“I’m not going back until the fight is finished and ISIS is crippled,” he said.

“I decided that if my government wasn’t going to do anything to help this country, especially Kurdish people who stood by us for 10 years and helped us out while we were in this country, then I was going to do something.”

Kurdish fighters - Copy

Kurdish fighters increasingly aided by broad coalition. (onenewspage)

Brett, a U.S. Army veteran, told Reuters that he returned to Iraq to help fight for the Christian faith. He withheld his last name out of concern for his family’s safety.

Scott, a software engineer who also served in the US Army, told Reuters that he was “mesmerized by images of Islamic State terrorists hounding Iraq’s Yazidi minority and became fixated on the struggle for the Syrian town of Kobani.” Scott arrived in the Kurdish city of Suleimaniyah in early February. He joined Dwekh Nawsha’s ranks together with a British volunteer.

In Syria, a Christian militia known as the Syria Military Council, which formed a coalition with the Kurdish YPG, retook the town of Tel Hamis on Friday—the first victory of the Christian militia in Syria, Western Journalism Review reported.

In Iraq, government forces and Shiite militias on Sunday finally launched a ground offensive against Islamic State in Salahuddin province, WJR said. The presence of Iranian forces assisting the Iraqi, however, is drawing some Western fears that Iran sees ISIS as its rival to lead the 12th Caliphate.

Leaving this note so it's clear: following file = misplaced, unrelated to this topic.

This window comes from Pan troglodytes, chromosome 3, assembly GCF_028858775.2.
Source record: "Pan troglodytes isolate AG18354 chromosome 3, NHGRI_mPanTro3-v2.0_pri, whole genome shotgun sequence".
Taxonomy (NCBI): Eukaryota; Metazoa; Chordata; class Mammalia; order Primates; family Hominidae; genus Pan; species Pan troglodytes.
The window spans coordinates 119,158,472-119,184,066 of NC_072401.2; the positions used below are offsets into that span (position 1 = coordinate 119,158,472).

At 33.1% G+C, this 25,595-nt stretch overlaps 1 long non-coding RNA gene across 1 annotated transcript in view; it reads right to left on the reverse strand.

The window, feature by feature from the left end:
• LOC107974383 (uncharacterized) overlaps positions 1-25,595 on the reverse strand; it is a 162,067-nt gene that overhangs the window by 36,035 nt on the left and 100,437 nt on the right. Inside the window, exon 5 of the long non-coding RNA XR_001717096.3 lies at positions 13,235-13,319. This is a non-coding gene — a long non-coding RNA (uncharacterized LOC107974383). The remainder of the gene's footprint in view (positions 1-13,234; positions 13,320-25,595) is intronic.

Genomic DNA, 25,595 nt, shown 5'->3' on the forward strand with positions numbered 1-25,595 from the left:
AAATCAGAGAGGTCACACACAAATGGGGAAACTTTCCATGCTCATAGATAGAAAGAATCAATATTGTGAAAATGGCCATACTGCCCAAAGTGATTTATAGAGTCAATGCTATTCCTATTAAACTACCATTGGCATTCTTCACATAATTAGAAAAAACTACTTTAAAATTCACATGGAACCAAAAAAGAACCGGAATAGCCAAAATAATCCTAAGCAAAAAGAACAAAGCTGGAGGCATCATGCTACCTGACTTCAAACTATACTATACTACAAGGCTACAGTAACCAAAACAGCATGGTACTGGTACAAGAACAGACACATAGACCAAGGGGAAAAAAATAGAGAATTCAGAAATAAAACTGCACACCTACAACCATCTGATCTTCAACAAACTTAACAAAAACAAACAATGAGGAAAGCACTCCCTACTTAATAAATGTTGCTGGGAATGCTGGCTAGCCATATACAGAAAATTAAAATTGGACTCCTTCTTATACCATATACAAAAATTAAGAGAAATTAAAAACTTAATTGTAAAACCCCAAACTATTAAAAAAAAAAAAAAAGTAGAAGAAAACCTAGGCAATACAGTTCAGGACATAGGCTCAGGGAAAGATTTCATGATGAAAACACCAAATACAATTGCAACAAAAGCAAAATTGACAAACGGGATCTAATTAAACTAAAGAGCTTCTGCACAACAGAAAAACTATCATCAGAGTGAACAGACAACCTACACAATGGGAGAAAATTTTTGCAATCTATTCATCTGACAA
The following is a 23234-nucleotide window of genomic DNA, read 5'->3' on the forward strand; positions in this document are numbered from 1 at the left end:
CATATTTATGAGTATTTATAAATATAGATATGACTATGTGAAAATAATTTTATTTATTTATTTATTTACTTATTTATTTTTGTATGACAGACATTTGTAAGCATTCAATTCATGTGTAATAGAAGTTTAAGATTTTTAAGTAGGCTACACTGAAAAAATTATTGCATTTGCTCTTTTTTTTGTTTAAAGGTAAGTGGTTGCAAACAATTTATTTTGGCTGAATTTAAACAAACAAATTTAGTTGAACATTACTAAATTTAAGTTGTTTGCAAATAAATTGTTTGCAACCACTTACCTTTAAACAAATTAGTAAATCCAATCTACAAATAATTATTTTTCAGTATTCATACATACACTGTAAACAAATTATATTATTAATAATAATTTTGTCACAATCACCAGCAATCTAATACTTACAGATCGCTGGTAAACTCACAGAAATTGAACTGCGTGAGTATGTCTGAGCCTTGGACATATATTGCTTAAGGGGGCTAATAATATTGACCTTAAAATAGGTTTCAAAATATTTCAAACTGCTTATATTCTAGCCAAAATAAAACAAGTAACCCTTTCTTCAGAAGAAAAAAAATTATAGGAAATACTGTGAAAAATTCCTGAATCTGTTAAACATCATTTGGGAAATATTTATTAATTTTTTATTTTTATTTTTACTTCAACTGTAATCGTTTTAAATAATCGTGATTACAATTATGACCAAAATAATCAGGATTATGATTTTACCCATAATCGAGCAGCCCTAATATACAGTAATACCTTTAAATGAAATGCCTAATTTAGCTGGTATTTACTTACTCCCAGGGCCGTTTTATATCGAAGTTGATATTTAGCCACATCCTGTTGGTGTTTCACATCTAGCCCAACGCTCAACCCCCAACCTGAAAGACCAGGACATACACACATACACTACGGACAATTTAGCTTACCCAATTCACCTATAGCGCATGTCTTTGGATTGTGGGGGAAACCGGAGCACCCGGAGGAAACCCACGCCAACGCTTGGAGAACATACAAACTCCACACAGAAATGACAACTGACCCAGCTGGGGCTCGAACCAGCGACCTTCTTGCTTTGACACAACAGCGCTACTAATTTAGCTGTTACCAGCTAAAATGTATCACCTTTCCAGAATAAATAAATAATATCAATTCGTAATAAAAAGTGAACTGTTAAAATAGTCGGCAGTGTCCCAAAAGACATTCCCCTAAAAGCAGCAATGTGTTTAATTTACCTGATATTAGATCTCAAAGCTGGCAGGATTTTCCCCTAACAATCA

ISIS attacks have spurred unprecedented security cooperation between several Arab countries and Israel.

ISIS attacks have spurred unprecedented security cooperation between several Arab countries and Israel.

The London-based paper Al-Quds Al-Arabi reported last week that Aguileh Saleh, the president of Libya’s elected parliament, proposed the appointment of General Khalifa Haftar as Libya’s top military commander. Haftar, who has set himself up as a warrior against Islamist terrorism, secretly visited Egypt twice last week. He received weapons from President al-Sisi of Egypt. Haftar is known for his ties with al-Sisi, and his warplanes joined Egyptian jets in bombing Islamic State targets in Libya after the beheading of the Egyptian Christians. Al-Quds al-Arabi also reported that Haftar has plans to meet with Israeli officials in Amman. The report came after Libyan PM al-Thinni criticized the United States, Britain and European Union for failing to supply arms to his army in order to battle Islamic State in Libya while the U.S. has criticized Egypt for interfering in Libya.